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Last updated: Mon. Feb. 24, 2014 - 06:15 am EDT

Roanoke renovation project discovers long-ago child's 'treasures' hidden in historic building wall

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Four baseballs, the face of a small wooden horse's head, a commemorative coin from the 1914 Bluffton Street Fair, marbles and a few other items: All once presumably treasures in a child's eyes.

Hidden possibly nearly a century ago, the items were discovered Wednesday by workers installing windows in a wall of a historic brick building at Main and Second streets in Roanoke, about 8 miles southwest of Fort Wayne.

“It's not jewelry. It's just history,” said Karima Davis of Fort Wayne, the building's owner, who hopes to learn more about the cache.

Davis is having the building renovated for use as The North End, a women's clothing boutique she hopes to open there by August. She already operates individual suites on the building's second floor as boutique hotel accommodations.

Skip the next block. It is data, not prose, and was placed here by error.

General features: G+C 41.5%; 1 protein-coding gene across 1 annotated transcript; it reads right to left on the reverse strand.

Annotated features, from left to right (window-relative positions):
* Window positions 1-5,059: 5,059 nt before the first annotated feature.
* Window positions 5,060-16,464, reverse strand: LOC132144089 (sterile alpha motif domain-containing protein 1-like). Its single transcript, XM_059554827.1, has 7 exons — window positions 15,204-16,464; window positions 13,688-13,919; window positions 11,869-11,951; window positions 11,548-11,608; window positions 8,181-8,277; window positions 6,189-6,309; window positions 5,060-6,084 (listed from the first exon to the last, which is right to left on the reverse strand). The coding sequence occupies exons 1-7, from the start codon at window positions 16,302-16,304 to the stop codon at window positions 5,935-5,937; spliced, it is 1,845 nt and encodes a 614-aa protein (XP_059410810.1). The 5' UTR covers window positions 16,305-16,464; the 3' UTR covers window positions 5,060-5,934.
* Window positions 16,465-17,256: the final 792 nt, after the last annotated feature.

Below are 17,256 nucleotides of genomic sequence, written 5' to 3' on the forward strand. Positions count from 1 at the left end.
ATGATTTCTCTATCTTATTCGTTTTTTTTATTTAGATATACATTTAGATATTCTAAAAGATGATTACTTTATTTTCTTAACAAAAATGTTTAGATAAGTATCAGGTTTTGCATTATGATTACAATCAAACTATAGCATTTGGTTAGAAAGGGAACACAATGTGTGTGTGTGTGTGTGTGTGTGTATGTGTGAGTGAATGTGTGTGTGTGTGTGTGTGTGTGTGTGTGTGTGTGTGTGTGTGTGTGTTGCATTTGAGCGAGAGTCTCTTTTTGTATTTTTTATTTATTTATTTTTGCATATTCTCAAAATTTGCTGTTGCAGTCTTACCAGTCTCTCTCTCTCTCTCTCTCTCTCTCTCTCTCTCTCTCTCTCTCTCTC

Describing the found items as “boy stuff,” Davis believes a boy must have worked bricks loose in the wall and removed about four of them to create a hiding space for his treasures.

Along with the other items mentioned previously, workers also found items such as a ball of string, a can and three deteriorating tobacco tins. The commemorative coin promoted "The Wells County Bank" on one side and, on the other side, has an image of the first Wells County Courthouse, words identifying that image and the notation "1914 Bluffton Street Fair."

Davis has learned the building once housed The Old Reliable Drug Store.

That business dates back to the late 1870s, it says in the book “Huntington County, Indiana: History & Families 1834-1993.” Old Reliable Drug moved locations a few times in its early years, but it moved into the brick building at 2nd and Main in fall 1890.

Through ownership changes, the store briefly became Purvis Drug Store and then Stabler Drugs from 1924-1967, the book says.

Davis hopes to show the found items to Roanoke historical officials to see if they know anything about to whom the “treasure” belonged. She also plans to contact another person she was told may know more about the building's history.

"We will continue to dig and see if we can come up with the name of this little boy," she said.

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